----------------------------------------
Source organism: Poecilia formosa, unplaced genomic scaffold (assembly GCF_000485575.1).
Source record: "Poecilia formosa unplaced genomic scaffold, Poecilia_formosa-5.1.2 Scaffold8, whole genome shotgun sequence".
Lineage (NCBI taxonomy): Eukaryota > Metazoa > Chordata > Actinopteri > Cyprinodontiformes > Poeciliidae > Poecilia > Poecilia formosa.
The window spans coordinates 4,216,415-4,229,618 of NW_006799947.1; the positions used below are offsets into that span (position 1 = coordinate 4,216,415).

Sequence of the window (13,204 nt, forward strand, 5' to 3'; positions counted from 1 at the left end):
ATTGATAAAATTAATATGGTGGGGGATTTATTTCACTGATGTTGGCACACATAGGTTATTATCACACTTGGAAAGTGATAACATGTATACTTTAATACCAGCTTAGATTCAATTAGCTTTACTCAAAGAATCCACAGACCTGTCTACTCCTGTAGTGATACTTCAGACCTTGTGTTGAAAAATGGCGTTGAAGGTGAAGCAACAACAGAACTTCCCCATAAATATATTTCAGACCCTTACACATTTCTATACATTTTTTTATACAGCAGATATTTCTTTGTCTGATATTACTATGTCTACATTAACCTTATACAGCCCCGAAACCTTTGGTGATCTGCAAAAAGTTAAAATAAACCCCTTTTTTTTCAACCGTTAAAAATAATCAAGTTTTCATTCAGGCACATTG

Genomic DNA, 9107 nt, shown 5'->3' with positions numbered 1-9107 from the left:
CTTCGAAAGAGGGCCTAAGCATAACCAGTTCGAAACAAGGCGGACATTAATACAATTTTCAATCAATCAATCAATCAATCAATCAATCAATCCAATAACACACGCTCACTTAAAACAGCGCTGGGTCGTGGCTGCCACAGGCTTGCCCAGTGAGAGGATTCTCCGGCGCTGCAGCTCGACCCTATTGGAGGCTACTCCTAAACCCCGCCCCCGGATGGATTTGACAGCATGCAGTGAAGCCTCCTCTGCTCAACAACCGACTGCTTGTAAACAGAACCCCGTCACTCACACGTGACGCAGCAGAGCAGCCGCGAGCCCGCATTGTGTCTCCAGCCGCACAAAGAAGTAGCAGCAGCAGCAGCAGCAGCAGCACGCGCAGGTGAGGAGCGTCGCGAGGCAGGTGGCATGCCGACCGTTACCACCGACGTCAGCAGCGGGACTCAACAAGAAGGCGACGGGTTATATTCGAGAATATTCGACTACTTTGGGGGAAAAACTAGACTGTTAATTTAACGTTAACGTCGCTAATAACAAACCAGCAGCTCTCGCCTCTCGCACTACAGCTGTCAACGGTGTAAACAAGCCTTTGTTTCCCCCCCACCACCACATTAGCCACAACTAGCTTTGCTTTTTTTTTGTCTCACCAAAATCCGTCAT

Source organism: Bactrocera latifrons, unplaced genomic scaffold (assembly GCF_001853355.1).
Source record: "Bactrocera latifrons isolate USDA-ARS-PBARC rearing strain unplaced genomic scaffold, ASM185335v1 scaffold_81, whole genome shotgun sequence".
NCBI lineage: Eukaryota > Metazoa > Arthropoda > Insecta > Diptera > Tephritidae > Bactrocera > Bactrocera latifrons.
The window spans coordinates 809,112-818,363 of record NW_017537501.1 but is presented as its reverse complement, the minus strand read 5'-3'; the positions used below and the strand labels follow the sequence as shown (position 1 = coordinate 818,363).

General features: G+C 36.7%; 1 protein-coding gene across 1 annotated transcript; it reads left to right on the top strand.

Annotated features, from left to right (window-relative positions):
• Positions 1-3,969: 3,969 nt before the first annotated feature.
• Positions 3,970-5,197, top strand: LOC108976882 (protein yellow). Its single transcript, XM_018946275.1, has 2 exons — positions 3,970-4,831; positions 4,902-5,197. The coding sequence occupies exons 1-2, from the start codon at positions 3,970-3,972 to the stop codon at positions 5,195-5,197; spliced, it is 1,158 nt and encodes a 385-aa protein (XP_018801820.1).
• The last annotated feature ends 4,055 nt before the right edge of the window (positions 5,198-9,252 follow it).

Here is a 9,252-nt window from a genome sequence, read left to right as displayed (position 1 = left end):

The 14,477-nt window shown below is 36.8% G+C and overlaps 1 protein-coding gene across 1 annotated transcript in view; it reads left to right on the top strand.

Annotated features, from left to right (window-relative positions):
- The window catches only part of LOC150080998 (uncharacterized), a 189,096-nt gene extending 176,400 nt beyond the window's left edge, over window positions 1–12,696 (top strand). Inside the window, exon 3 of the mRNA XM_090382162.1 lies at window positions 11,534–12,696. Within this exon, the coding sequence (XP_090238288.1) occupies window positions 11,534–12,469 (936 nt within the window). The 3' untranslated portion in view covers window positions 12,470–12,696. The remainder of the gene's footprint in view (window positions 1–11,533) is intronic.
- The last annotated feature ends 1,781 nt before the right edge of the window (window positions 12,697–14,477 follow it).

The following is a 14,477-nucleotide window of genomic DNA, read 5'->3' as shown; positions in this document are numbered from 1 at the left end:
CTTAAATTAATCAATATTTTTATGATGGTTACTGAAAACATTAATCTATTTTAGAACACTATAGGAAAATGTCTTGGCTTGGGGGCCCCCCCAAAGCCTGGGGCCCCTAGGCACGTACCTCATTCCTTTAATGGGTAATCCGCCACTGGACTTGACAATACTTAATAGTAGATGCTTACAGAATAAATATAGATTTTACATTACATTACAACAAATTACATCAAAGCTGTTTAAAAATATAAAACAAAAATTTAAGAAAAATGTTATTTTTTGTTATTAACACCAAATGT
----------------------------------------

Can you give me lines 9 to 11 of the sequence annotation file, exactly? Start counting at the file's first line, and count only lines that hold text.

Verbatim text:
Source organism: Bactrocera latifrons, unplaced genomic scaffold (assembly GCF_001853355.1).
Source record: "Bactrocera latifrons isolate USDA-ARS-PBARC rearing strain unplaced genomic scaffold, ASM185335v1 scaffold_81, whole genome shotgun sequence".
NCBI lineage: Eukaryota > Metazoa > Arthropoda > Insecta > Diptera > Tephritidae > Bactrocera > Bactrocera latifrons.